Speakers at the rally included representatives of the Islamic and Christian communities, the National Organization for Women, Code Pink, and Ghada Mukhdad, a Syrian refugee and member of the Syrian Civil Coalition which, according to their website, is a “lobby of Syrian civil society organizations, activists, and initiatives” that seeks to address “the increasing gap between the needs and priorities of the Syrian society on one hand and those making decisions concerning Syria.”
The French government has banned mass gatherings during COP21 in Paris. So protesters have gotten creative.
The organization Brandalism has posted 600 pieces of artwork and fake advertisements all over the city that mimic real advertisements but actually denounce politicians and corporations for their apathy toward climate change.
On their first day in office, newly elected members of the U.S. House of Representatives take an oath on the House floor — to “support and defend the Constitution of the United States.”
But before his election as Speaker of the House, Rep. Paul Ryan took another oath — this time to the so-called “Freedom Caucus,” a group of several dozen overwhelmingly white, conservative Congressmen from overwhelmingly white, conservative congressional districts.
Specifically, reports the National Review, the oath “extracts Ryan’s word that he will not bring up comprehensive immigration reform ‘so long as Barack Obama is president’ and, as speaker, even in the future, Ryan will not allow any immigration bill to reach the floor for a vote unless a ‘majority’ of GOP members support it.”
In short, in order to become the new speaker of the House, Ryan has vowed to block immigration reform from coming to a vote until January 2017 — at the earliest.
This is the second time Ryan has made a pledge on immigration reform. I remember the first: in 2014, Ryan called me at the Sojourners office, offering to help Christians pass comprehensive immigration reform. That led to meetings in Ryan’s office with key evangelical leaders about how to do that strategically, with Ryan telling us that the “evangelical factor” on immigration reform was something he had never seen before.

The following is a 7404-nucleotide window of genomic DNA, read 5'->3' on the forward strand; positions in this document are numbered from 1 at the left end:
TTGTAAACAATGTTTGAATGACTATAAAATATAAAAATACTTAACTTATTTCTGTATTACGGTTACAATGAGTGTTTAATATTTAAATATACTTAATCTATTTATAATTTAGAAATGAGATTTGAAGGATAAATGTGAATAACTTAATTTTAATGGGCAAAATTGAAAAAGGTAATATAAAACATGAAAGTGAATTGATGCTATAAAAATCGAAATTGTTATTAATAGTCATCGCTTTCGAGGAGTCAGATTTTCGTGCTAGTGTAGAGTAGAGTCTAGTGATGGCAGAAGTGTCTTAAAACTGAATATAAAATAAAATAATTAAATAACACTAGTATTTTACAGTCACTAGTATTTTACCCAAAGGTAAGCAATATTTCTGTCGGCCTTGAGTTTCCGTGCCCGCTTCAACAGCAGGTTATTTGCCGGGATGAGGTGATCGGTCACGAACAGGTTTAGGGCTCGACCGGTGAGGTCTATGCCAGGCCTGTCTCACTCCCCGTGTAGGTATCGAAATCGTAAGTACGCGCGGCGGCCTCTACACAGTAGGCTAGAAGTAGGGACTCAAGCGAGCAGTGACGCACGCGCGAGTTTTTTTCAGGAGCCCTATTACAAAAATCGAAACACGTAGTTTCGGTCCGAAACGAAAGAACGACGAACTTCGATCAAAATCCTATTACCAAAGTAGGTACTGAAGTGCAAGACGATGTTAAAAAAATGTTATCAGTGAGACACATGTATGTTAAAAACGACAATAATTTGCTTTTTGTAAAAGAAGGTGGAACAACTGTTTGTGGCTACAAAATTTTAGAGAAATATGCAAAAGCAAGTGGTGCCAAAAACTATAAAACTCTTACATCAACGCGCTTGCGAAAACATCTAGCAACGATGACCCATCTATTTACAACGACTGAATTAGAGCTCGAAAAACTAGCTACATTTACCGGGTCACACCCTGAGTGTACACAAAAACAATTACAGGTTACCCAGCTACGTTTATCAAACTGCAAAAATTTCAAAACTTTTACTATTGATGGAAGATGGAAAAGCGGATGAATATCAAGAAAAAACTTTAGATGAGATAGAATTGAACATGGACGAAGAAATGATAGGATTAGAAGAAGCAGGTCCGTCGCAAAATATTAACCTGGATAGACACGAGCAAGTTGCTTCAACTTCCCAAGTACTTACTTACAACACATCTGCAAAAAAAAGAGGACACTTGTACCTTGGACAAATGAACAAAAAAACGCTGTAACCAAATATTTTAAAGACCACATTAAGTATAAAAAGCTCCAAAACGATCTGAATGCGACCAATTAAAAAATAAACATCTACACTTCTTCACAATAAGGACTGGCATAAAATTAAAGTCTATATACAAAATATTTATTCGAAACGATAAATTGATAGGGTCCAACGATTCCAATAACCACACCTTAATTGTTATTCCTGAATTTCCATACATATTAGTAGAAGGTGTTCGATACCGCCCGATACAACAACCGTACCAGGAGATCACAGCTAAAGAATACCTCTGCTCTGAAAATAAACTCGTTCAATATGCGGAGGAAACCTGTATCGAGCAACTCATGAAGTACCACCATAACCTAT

He promised us on several occasions that he would help bring immigration reform bills to the floor of the House. Many other Republicans promised the same thing to evangelical pastors who came to visit them from their districts.
As he poured the gallon jug of kerosene over his head, onlookers reacted with disbelief. Before anyone knew what to do, he lit a match. In one terrible instant, 31-year-old Quaker Norman Morrison set himself ablaze in front of the Pentagon, just 40 feet below the 3rd floor window of Secretary of Defense Robert McNamara.
Moments before ignition, Morrison passed his 11-month-old daughter, Emily, to a bystander. His wife and two other children were in Baltimore that day, unaware of what this young husband and father had planned.
Though his terrifying act of self-destruction, Morrison brought the Vietnam War home to a country that was still largely unaware of the widespread atrocities taking place in Southeast Asia. It was hard for most Americans to comprehend the true human cost of U.S. carpet bombing, and the incineration of whole families in the name of peace and security. Even the U.S. military officials leading the war effort did not understand on a visceral level what it meant to burn human beings alive in Vietnam.
Norman Morrison provided a live demonstration.
Young people ignited by injustice, refusing to back down. A nation waking up to the reality of racial disparities. And a church that can no longer remain silent. This, says Eden Theological Seminary professor Leah Francis Gunning, is the real “Ferguson Effect.” As she protested in Ferguson over the past year, Gunning collected interviews from clergy and young organizers. The result is Ferguson and Faith: Sparking Leadership & Awakening Community (Chalice Press, 2015), a behind-the-scenes look at the role of the church in the Black Lives Matter movement. Sojourners interviewed Francis to learn more about the religious community’s role in supporting and sustaining a racial justice movement started by young activists.
Someone has said that Pope Francis is really a Protestant. He is, if Protestant is defined as someone who protests. His recent encyclical Laudato si' is a protest against the often irresponsible industries as they pollute the environment.
Pope Francis especially protests the ways in which coal is burned in the production of electricity. He is right to protest. What comes out of the smoke stacks of coal-fed electric power plants is linked to 50,000 deaths a year, according to Physicians for Social Responsibility. Because children and the elderly among the poor are the most vulnerable, the pope, following his namesake, St. Francis, has a special concern for those that Jesus calls "the least of these."
Six people were arrested at Lakewood Church June 28 after heckling Pastor Joel Osteen while he was preaching, according to Houston Police.
The individuals are from Wells, Texas, and are associated with The Church of Wells.
Casey Eaglin was at Sunday’s 11 a.m. service and just a few seats away from one of the protesters.
“He jumped up with his Bible and started screaming ‘Shame on you Joel, shame on you Joel’ and Joel kind of just repeated Scripture and they just escorted them out,” said Eaglin.